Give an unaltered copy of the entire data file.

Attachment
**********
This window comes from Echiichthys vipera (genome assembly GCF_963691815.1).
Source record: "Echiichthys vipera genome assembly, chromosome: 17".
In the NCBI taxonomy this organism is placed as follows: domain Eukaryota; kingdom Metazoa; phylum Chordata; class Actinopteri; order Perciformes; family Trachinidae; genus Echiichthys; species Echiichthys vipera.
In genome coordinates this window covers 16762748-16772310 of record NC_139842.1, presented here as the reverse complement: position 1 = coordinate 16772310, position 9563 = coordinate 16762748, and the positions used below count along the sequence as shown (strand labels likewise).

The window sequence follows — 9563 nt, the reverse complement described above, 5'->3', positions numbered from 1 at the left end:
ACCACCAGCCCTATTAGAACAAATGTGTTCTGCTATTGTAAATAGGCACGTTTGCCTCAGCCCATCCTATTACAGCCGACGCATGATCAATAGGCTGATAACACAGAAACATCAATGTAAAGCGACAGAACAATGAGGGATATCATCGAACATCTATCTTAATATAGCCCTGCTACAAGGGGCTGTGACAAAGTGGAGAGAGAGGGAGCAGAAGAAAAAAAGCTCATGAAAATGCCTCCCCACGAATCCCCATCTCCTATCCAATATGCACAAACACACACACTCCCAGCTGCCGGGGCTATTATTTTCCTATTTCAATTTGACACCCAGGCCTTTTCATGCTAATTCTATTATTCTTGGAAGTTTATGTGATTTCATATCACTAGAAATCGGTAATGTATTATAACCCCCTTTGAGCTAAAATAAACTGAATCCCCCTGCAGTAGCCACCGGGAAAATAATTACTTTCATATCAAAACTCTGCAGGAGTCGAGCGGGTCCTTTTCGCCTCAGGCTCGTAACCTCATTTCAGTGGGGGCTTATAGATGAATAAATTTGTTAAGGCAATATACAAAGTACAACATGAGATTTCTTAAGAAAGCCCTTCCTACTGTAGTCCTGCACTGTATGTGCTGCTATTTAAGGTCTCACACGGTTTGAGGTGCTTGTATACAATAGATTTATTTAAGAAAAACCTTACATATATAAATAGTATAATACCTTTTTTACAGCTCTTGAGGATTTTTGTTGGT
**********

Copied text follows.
This window comes from Echiichthys vipera (genome assembly GCF_963691815.1).
Source record: "Echiichthys vipera genome assembly, chromosome: 17".
In the NCBI taxonomy this organism is placed as follows: domain Eukaryota; kingdom Metazoa; phylum Chordata; class Actinopteri; order Perciformes; family Trachinidae; genus Echiichthys; species Echiichthys vipera.
In genome coordinates this window covers 16762748-16772310 of record NC_139842.1, presented here as the reverse complement: position 1 = coordinate 16772310, position 9563 = coordinate 16762748, and the positions used below count along the sequence as shown (strand labels likewise).

The window sequence follows — 9563 nt, the reverse complement described above, 5'->3', positions numbered from 1 at the left end:
ACCACCAGCCCTATTAGAACAAATGTGTTCTGCTATTGTAAATAGGCACGTTTGCCTCAGCCCATCCTATTACAGCCGACGCATGATCAATAGGCTGATAACACAGAAACATCAATGTAAAGCGACAGAACAATGAGGGATATCATCGAACATCTATCTTAATATAGCCCTGCTACAAGGGGCTGTGACAAAGTGGAGAGAGAGGGAGCAGAAGAAAAAAAGCTCATGAAAATGCCTCCCCACGAATCCCCATCTCCTATCCAATATGCACAAACACACACACTCCCAGCTGCCGGGGCTATTATTTTCCTATTTCAATTTGACACCCAGGCCTTTTCATGCTAATTCTATTATTCTTGGAAGTTTATGTGATTTCATATCACTAGAAATCGGTAATGTATTATAACCCCCTTTGAGCTAAAATAAACTGAATCCCCCTGCAGTAGCCACCGGGAAAATAATTACTTTCATATCAAAACTCTGCAGGAGTCGAGCGGGTCCTTTTCGCCTCAGGCTCGTAACCTCATTTCAGTGGGGGCTTATAGATGAATAAATTTGTTAAGGCAATATACAAAGTACAACATGAGATTTCTTAAGAAAGCCCTTCCTACTGTAGTCCTGCACTGTATGTGCTGCTATTTAAGGTCTCACACGGTTTGAGGTGCTTGTATACAATAGATTTATTTAAGAAAAACCTTACATATATAAATAGTATAATACCTTTTTTACAGCTCTTGAGGATTTTTGTTGGT